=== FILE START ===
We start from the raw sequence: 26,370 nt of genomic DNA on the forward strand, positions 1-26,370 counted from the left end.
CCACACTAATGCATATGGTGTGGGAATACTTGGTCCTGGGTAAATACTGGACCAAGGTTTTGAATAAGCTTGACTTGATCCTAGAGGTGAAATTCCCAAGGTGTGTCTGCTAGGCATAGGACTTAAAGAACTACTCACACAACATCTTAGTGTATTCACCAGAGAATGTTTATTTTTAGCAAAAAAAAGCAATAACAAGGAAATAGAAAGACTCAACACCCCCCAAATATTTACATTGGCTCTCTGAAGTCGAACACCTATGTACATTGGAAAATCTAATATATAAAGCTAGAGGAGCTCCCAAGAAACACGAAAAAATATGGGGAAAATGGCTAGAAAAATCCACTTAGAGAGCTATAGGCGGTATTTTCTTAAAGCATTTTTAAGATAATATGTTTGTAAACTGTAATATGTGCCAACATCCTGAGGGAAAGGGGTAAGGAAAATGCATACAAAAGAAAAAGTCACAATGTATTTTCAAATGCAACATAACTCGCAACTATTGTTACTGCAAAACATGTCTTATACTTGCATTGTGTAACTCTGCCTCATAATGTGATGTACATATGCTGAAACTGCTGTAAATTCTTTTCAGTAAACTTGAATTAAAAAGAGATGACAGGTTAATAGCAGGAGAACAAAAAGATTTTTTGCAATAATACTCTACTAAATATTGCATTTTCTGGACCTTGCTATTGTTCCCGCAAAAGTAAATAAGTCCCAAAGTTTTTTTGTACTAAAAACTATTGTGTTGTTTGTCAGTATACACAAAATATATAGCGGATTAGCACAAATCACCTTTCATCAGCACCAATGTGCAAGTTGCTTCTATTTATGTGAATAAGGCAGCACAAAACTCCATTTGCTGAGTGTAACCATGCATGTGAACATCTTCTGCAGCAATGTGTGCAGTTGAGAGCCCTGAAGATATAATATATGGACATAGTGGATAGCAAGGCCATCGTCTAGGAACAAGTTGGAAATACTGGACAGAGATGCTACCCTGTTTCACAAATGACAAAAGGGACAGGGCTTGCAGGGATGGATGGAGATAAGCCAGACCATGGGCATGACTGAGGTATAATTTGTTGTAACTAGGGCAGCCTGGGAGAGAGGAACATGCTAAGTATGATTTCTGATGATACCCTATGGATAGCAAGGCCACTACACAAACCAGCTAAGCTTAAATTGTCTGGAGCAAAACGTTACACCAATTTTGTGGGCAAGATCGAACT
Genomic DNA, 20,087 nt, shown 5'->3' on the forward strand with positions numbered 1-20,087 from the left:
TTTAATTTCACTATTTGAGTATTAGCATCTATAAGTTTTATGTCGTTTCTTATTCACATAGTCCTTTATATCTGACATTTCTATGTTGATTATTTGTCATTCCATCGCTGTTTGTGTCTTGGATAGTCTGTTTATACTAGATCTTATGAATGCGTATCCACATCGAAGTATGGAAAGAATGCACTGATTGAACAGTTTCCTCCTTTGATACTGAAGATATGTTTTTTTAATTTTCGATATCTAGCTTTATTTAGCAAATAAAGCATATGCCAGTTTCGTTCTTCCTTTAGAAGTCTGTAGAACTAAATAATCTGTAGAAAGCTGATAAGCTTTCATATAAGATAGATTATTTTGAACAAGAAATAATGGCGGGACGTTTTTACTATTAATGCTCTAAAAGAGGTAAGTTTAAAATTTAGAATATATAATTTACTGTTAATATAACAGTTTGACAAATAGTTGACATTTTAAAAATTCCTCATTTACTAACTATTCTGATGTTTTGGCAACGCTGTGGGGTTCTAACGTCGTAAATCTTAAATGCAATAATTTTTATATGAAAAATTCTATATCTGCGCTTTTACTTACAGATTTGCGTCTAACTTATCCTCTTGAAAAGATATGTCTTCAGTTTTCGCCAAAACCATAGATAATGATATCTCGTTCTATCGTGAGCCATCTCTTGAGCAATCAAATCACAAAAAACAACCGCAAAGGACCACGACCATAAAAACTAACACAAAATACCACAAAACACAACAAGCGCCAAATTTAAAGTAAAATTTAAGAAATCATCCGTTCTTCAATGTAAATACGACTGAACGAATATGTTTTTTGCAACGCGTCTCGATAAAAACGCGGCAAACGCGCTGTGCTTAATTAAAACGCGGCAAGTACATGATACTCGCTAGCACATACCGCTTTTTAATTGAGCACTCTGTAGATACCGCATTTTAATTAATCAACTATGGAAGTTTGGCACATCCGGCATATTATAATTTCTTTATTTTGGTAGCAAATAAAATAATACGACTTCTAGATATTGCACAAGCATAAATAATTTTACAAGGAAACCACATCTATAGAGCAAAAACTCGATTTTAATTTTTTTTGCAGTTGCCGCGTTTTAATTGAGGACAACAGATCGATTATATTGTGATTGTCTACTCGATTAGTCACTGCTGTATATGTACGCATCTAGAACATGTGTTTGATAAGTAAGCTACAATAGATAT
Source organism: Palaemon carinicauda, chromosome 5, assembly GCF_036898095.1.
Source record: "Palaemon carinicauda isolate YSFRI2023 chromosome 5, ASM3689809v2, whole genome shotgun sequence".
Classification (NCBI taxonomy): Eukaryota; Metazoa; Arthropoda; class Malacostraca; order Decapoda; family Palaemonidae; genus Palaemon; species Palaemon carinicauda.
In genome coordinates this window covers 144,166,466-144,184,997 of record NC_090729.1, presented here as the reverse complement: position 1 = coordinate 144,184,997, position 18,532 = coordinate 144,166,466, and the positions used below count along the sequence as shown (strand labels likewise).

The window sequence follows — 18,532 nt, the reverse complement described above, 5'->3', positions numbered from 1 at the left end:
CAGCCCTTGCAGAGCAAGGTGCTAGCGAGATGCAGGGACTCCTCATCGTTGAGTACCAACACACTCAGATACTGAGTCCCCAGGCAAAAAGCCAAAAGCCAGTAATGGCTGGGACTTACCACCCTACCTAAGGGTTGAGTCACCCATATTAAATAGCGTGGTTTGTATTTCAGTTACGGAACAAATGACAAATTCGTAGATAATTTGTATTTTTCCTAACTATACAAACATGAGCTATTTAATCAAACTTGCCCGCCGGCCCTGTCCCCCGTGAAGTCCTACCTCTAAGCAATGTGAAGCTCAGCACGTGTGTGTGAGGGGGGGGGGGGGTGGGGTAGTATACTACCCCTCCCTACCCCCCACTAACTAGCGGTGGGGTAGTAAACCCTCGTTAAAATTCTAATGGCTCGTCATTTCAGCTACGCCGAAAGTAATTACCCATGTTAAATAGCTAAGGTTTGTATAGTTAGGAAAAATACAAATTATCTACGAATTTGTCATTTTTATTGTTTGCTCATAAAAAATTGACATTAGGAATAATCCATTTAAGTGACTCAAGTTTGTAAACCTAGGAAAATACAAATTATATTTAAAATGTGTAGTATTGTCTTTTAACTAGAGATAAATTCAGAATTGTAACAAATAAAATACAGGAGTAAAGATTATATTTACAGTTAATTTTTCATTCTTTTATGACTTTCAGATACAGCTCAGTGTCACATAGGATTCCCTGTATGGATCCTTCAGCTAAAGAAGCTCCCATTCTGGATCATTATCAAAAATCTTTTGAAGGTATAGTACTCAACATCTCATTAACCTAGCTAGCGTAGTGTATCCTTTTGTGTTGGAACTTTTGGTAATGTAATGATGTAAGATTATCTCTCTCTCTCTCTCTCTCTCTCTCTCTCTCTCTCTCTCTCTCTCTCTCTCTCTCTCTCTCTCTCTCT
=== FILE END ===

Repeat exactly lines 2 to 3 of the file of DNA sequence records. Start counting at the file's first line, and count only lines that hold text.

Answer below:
CCACACTAATGCATATGGTGTGGGAATACTTGGTCCTGGGTAAATACTGGACCAAGGTTTTGAATAAGCTTGACTTGATCCTAGAGGTGAAATTCCCAAGGTGTGTCTGCTAGGCATAGGACTTAAAGAACTACTCACACAACATCTTAGTGTATTCACCAGAGAATGTTTATTTTTAGCAAAAAAAAGCAATAACAAGGAAATAGAAAGACTCAACACCCCCCAAATATTTACATTGGCTCTCTGAAGTCGAACACCTATGTACATTGGAAAATCTAATATATAAAGCTAGAGGAGCTCCCAAGAAACACGAAAAAATATGGGGAAAATGGCTAGAAAAATCCACTTAGAGAGCTATAGGCGGTATTTTCTTAAAGCATTTTTAAGATAATATGTTTGTAAACTGTAATATGTGCCAACATCCTGAGGGAAAGGGGTAAGGAAAATGCATACAAAAGAAAAAGTCACAATGTATTTTCAAATGCAACATAACTCGCAACTATTGTTACTGCAAAACATGTCTTATACTTGCATTGTGTAACTCTGCCTCATAATGTGATGTACATATGCTGAAACTGCTGTAAATTCTTTTCAGTAAACTTGAATTAAAAAGAGATGACAGGTTAATAGCAGGAGAACAAAAAGATTTTTTGCAATAATACTCTACTAAATATTGCATTTTCTGGACCTTGCTATTGTTCCCGCAAAAGTAAATAAGTCCCAAAGTTTTTTTGTACTAAAAACTATTGTGTTGTTTGTCAGTATACACAAAATATATAGCGGATTAGCACAAATCACCTTTCATCAGCACCAATGTGCAAGTTGCTTCTATTTATGTGAATAAGGCAGCACAAAACTCCATTTGCTGAGTGTAACCATGCATGTGAACATCTTCTGCAGCAATGTGTGCAGTTGAGAGCCCTGAAGATATAATATATGGACATAGTGGATAGCAAGGCCATCGTCTAGGAACAAGTTGGAAATACTGGACAGAGATGCTACCCTGTTTCACAAATGACAAAAGGGACAGGGCTTGCAGGGATGGATGGAGATAAGCCAGACCATGGGCATGACTGAGGTATAATTTGTTGTAACTAGGGCAGCCTGGGAGAGAGGAACATGCTAAGTATGATTTCTGATGATACCCTATGGATAGCAAGGCCACTACACAAACCAGCTAAGCTTAAATTGTCTGGAGCAAAACGTTACACCAATTTTGTGGGCAAGATCGAACT
Genomic DNA, 20,087 nt, shown 5'->3' on the forward strand with positions numbered 1-20,087 from the left: